Partnership in Pakistan…
To promote Chinese language and culture in Pakistan, the Confucius Institute, the University of Karachi, and Islamabad’s Preston University signed a memorandum of understanding (MoU) to improve the teaching of Chinese in Pakistan.
As a first step, the three institutions will jointly launch a free Chinese language credit course that even includes materials. Confucius Institutes adopt flexible teaching patterns to suit local conditions for teaching Chinese language and promoting Chinese culture in foreign elementary schools, secondary schools, universities, and communities. Over 430 Confucius Institutes have been established in more than 127 countries and regions in the world since 2004.
The expansion of Confucius Institutes in Africa is continuing with new centers in Malawi, one of the world’s poorest countries. Speaking during the inauguration ceremony of the Institute at Kamuzu College of Nursing (KCN) in the capital city of Lilongwe, Malawi’s minister of education, science, and technology, Dr. Emmanuel Fabiano, said China and Malawi are engaged in a number of partnerships that are going to benefit from this initiative.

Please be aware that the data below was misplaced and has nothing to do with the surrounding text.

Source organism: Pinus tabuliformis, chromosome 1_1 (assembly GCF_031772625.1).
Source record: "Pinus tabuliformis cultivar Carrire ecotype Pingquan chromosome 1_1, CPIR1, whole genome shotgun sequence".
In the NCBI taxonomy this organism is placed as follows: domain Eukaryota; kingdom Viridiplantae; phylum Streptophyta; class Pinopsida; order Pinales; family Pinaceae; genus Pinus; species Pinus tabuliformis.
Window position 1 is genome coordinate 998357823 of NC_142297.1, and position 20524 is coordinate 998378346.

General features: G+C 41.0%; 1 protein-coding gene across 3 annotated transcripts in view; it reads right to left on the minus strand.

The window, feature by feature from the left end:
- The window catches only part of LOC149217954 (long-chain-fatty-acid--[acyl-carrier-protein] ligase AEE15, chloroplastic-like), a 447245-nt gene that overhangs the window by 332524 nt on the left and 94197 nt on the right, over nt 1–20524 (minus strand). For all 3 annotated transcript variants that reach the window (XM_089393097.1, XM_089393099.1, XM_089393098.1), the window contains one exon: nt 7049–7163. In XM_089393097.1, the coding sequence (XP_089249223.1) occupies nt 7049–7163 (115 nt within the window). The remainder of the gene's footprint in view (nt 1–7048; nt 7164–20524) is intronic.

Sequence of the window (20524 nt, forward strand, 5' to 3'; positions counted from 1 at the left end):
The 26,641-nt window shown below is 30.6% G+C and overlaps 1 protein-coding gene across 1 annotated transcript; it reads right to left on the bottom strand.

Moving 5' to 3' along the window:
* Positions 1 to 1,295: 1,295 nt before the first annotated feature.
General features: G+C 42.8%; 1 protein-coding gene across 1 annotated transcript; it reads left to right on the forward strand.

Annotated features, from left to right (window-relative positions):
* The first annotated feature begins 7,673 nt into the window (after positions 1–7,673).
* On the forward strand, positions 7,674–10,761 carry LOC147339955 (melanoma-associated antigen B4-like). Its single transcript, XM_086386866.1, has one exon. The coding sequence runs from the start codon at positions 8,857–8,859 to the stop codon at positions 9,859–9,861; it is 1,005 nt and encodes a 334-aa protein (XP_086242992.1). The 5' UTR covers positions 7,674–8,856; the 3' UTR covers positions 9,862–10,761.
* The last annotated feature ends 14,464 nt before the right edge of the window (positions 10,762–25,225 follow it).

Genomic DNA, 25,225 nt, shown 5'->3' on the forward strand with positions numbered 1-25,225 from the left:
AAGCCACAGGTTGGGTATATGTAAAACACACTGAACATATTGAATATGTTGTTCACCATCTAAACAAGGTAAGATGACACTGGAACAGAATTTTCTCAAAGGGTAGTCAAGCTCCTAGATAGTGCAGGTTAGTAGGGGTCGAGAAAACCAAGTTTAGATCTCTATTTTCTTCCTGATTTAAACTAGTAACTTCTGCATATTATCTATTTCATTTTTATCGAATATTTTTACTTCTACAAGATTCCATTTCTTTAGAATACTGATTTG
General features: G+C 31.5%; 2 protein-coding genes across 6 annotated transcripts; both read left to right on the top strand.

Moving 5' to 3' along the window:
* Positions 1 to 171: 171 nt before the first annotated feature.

“There are a lot of Malawians training in China who study interactions in trade, health, and the contribution of the Chinese government in development activities through grants and loans. The establishment of the institute, which will be the center of teaching of Chinese language and culture through formal and informal approaches at the university and other nonacademic institutions, is in line with Malawi education policy, which is encouraging students to learn more than one international language,” said Fabiano. “We want students and all people to learn as many foreign languages as possible in order to increase their opportunities for work and doing business.”
The minister allayed fears that the Chinese language and culture may be a threat to the Malawian way of life, saying that Chinese joins other languages already taught in universities. “English is the medium of communication in Malawi, because we had the British. But we have also been teaching French, Latin, and Greek in some schools. So Chinese is just one of the many languages that we are promoting in the country,” he said.In his remarks, the Chinese ambassador to Malawi Shing Ting Wang said the global status of China as the second-largest economy has increased the demand from people wishing to study Chinese language and culture. “For us to meet this demand, we are setting up language schools through the Confucius Institute, so that other nations should not miss out on opportunities and promising futures available in China.” Wang went on to say that the Institute will serve as a place of cultural interaction between Malawians and Chinese people, offering mutual benefits.